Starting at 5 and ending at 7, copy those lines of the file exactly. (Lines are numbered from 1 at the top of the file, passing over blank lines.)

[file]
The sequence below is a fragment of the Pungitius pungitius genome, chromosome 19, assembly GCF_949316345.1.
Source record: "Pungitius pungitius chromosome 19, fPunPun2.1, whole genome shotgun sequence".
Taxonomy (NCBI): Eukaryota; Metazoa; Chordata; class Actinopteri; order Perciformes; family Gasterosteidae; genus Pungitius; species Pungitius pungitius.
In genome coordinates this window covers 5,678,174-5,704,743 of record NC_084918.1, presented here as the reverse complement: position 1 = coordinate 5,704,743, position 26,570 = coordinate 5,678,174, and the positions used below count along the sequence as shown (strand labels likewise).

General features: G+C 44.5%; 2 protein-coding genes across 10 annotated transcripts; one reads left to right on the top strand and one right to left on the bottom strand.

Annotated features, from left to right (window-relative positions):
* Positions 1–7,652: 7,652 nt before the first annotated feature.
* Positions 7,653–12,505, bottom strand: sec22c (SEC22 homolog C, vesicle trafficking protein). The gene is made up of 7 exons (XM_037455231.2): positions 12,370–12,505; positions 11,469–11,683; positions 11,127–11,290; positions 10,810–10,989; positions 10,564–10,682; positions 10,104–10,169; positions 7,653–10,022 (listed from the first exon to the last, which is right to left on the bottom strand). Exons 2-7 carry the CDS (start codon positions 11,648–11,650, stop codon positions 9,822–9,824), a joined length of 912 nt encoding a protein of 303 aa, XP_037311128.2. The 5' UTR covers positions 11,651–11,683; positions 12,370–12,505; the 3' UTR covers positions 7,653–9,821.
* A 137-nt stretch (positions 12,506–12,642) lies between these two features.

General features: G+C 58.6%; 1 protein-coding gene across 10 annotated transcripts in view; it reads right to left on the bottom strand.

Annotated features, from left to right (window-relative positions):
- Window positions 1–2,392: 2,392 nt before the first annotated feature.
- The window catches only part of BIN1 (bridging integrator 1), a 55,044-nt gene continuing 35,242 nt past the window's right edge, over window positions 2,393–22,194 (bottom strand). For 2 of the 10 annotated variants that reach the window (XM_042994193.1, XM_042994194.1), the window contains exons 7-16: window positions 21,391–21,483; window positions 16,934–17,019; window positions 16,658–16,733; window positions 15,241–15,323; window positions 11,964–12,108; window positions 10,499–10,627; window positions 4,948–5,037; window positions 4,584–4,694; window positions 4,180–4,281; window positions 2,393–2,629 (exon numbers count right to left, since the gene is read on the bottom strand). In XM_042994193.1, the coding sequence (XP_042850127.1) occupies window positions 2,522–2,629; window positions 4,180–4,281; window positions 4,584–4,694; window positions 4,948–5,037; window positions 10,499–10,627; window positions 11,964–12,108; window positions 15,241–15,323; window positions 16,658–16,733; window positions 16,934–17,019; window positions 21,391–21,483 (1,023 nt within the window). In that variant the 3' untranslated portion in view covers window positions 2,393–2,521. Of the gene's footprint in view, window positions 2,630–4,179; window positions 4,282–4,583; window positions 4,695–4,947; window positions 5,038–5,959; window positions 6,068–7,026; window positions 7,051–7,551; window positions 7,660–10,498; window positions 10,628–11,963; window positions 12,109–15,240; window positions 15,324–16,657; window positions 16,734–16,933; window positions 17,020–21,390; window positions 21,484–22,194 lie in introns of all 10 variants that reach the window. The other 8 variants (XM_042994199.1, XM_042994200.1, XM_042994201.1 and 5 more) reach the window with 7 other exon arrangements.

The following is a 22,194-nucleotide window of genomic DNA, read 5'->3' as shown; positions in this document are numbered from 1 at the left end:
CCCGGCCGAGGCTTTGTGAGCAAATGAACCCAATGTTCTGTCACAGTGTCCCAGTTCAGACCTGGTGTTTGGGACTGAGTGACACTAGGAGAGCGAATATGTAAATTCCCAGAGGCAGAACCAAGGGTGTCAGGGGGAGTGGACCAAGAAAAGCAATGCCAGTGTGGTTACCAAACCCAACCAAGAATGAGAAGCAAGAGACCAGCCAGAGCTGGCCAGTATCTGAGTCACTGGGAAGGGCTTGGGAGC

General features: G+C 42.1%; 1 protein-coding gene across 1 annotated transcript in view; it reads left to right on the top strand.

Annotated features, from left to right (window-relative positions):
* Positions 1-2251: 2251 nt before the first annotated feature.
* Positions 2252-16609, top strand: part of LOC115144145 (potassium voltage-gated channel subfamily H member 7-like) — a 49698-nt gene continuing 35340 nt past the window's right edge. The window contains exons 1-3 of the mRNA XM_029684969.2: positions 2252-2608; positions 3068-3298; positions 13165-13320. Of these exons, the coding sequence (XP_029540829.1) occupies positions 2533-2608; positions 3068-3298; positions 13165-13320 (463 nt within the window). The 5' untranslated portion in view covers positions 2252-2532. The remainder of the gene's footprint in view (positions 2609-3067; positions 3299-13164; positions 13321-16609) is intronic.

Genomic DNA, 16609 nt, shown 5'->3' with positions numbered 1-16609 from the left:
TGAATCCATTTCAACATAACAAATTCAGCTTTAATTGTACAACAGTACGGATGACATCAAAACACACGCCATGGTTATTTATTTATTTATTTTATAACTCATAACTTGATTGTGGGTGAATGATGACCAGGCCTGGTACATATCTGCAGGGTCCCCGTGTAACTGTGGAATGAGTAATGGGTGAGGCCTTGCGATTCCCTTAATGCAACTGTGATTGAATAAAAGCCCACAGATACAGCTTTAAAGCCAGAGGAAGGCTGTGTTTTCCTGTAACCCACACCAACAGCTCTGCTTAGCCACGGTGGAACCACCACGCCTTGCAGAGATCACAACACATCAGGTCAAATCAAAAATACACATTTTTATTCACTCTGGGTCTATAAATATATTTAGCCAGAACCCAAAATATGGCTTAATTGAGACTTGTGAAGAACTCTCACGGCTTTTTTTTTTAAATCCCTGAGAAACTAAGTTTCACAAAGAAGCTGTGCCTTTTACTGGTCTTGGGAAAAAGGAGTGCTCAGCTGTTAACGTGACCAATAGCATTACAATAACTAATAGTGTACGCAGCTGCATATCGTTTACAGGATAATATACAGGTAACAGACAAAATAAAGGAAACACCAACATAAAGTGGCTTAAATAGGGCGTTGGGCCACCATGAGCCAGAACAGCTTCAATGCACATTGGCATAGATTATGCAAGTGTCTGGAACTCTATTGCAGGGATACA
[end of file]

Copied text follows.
General features: G+C 44.5%; 2 protein-coding genes across 10 annotated transcripts; one reads left to right on the top strand and one right to left on the bottom strand.

Annotated features, from left to right (window-relative positions):
* Positions 1–7,652: 7,652 nt before the first annotated feature.